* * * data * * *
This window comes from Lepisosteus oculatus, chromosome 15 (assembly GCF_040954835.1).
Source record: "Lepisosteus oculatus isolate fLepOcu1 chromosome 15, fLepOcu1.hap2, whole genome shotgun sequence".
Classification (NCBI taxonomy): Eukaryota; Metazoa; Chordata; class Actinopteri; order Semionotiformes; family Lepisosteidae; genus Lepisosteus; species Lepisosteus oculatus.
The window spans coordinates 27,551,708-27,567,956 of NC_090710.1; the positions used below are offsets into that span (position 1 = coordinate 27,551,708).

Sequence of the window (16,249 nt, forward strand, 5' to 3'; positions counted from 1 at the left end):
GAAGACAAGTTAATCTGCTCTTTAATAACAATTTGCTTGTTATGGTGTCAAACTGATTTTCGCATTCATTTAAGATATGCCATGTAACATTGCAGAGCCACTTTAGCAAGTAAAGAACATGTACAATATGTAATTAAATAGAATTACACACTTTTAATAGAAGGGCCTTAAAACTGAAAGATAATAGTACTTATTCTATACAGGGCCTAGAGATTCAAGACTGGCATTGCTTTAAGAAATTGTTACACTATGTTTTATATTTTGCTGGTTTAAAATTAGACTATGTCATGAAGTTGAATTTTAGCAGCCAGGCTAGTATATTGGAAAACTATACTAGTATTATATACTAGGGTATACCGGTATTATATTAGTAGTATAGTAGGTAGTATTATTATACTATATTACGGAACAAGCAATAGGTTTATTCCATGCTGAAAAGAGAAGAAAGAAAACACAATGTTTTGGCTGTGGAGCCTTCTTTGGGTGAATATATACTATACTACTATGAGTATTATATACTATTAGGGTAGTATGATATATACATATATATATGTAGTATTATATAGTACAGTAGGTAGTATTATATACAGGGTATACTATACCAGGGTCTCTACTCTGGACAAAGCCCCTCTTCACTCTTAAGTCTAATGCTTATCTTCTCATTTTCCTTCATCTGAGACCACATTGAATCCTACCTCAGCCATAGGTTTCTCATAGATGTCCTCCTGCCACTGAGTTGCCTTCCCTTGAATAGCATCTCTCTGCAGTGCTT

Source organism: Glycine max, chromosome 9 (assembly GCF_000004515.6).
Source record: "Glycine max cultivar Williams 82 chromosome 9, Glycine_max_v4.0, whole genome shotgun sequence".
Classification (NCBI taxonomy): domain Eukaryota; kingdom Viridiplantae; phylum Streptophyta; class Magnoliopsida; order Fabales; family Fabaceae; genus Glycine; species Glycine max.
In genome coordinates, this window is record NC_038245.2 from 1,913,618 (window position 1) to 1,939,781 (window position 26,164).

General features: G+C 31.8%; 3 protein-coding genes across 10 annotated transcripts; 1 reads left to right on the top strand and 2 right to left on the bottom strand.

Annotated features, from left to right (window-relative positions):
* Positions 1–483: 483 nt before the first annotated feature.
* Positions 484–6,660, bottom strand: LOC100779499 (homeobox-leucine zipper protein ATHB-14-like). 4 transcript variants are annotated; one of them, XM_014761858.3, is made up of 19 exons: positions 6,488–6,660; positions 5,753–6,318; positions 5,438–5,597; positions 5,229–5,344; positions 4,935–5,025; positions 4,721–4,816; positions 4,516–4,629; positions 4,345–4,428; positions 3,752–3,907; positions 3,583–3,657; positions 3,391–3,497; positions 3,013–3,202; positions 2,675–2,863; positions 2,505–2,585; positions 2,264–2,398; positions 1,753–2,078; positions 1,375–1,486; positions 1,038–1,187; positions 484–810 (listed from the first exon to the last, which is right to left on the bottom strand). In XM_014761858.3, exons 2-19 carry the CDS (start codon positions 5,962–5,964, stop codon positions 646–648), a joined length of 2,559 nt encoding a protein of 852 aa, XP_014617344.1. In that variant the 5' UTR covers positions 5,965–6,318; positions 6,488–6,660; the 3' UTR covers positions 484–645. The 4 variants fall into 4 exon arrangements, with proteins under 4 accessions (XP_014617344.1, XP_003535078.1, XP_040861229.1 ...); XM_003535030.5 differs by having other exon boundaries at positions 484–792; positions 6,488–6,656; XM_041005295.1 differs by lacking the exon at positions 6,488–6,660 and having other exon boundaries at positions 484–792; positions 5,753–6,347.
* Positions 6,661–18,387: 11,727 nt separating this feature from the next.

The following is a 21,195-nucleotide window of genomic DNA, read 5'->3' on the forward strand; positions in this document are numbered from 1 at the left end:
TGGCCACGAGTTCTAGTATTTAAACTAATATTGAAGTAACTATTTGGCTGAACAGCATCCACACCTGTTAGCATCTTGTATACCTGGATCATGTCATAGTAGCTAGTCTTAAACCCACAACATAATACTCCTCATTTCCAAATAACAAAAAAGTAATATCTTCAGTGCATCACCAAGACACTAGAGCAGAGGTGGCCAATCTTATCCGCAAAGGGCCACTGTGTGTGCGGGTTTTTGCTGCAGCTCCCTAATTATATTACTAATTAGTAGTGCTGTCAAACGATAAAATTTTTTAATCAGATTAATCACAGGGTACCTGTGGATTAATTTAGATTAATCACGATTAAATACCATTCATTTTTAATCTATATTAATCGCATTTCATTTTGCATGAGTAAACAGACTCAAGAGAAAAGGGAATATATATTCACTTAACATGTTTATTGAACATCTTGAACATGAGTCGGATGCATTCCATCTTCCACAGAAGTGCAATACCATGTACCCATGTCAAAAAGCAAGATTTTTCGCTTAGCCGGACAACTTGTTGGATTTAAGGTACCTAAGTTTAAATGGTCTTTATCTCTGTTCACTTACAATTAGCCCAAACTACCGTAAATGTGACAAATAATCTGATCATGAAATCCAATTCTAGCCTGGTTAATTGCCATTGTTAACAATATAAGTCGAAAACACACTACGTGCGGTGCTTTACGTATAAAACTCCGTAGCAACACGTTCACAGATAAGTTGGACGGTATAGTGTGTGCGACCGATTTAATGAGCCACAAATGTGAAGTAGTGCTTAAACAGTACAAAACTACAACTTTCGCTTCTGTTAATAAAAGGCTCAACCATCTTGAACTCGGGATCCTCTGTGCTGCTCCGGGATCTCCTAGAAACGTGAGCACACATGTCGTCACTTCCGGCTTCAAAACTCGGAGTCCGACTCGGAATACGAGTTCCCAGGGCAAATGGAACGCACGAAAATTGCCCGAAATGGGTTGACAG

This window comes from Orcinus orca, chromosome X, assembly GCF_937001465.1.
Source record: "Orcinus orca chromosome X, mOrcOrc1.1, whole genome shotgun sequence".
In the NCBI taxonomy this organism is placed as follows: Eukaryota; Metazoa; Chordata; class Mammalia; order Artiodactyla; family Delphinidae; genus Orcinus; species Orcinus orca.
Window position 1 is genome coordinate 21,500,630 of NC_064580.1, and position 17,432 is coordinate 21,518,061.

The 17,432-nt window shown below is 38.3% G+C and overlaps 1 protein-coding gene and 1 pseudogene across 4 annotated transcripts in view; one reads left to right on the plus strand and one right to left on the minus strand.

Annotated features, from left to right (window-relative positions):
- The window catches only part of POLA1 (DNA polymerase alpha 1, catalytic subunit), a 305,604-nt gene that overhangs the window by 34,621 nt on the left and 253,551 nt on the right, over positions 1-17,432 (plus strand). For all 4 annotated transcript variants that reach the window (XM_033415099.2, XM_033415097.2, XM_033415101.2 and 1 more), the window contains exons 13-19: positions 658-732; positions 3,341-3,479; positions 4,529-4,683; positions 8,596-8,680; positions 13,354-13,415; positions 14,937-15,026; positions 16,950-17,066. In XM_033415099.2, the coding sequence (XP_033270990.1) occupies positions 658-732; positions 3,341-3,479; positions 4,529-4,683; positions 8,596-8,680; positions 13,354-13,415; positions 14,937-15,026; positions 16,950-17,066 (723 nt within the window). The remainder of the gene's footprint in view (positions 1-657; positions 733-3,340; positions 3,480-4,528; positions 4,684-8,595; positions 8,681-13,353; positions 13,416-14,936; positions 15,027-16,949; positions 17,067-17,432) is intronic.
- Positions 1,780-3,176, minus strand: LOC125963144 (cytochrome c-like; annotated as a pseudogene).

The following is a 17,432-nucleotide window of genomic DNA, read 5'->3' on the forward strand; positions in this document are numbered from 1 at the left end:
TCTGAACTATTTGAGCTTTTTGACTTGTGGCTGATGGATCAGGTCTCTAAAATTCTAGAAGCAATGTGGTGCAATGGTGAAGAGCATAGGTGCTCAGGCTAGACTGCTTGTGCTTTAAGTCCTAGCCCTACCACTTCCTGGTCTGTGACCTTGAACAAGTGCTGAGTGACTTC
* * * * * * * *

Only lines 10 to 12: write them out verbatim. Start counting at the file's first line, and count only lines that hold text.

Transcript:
In genome coordinates, this window is record NC_038245.2 from 1,913,618 (window position 1) to 1,939,781 (window position 26,164).

General features: G+C 31.8%; 3 protein-coding genes across 10 annotated transcripts; 1 reads left to right on the top strand and 2 right to left on the bottom strand.

Annotated features, from left to right (window-relative positions):